When you say "build" homes on your own, do you want to work for a design/build? In addition to an MBA you might want to consider an MArch. True, you don't "need" an architecture degree to run a firm that builds homes. However, it boosts your credibility as the owner.

    On a separate note, law schools and MBA programs are over-saturated with students. Now is not a good time to be going into these fields unless you really know what you want to do. Don't expect to be making a huge salary right of school either. I predict the recession will lower everyone's salaries for the next few years.
    "This is great, honey. What's the crunchy stuff?"
    "M&Ms. I ran out of paprika."

    Family Guy

  6. #6
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    I'm so over the recession. Be gone!

    I am in the same boat as Victory and have the same concerns. So keep the constructive thoughts coming!

  7. #7
    Cyburbian Jakers's avatar
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    I plan on working in RED as well. I am getting a Masters in Urban Planning and a Graduate Certificate in Real Estate Development. Many good UP programs offer this to supplement a broad Planning Degree. Mine is an extra 6 classes for the certificate, a few of which the planning program requirs anyway. You also have to perform a capstone studio that you create your own development (on paper) from stakeholders/financing, design, law, leasing etc.. the whole kit and kaboodle.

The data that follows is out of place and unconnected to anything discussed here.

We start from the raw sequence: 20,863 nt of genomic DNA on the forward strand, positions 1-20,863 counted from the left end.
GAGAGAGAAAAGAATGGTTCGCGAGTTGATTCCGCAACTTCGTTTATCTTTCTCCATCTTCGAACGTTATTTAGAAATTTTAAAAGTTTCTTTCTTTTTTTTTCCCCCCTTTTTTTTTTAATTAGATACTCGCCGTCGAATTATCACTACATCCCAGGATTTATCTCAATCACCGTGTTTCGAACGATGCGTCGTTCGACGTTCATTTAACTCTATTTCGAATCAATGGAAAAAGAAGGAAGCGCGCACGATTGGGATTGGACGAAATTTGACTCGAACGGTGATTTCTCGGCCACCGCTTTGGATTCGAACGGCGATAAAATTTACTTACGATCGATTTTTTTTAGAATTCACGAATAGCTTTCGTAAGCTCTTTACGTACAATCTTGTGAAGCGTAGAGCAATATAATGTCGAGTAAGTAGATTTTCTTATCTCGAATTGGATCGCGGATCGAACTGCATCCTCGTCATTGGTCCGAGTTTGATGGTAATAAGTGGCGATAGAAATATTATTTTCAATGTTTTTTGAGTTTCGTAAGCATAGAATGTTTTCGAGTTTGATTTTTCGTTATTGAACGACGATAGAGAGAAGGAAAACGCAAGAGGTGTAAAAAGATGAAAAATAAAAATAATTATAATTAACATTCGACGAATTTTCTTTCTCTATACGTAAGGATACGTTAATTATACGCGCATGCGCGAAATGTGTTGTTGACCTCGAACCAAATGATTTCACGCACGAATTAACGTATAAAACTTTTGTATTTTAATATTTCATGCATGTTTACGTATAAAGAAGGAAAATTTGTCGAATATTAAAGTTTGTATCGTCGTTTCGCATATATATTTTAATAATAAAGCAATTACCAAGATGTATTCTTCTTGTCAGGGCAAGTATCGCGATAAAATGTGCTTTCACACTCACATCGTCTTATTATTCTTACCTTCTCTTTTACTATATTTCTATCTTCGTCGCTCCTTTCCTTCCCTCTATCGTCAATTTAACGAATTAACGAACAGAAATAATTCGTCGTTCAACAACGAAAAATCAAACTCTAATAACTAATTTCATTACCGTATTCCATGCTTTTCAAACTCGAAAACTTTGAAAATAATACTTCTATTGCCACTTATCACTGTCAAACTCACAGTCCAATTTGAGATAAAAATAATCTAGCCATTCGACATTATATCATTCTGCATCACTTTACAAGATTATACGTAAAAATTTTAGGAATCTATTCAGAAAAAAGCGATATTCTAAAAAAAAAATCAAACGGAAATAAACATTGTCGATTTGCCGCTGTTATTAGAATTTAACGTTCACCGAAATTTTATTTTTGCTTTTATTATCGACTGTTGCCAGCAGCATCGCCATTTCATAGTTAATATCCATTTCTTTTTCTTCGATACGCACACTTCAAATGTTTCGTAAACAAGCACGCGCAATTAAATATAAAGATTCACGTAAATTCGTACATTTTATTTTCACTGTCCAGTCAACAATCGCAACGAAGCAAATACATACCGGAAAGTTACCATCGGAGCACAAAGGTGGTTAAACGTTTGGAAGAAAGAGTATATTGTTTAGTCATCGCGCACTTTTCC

I want to go this route because of many of the reasons already expressed. Cost is much lower. It is more interesting to me to study RED within the context of Planning as a whole than just RED. I think it leaves me with just as many if not more options than an MBA or MSRED. You might want to look into some programs that offer this option.
    Good luck!
    "Inside Joke"

  8. #8
    Cyburbian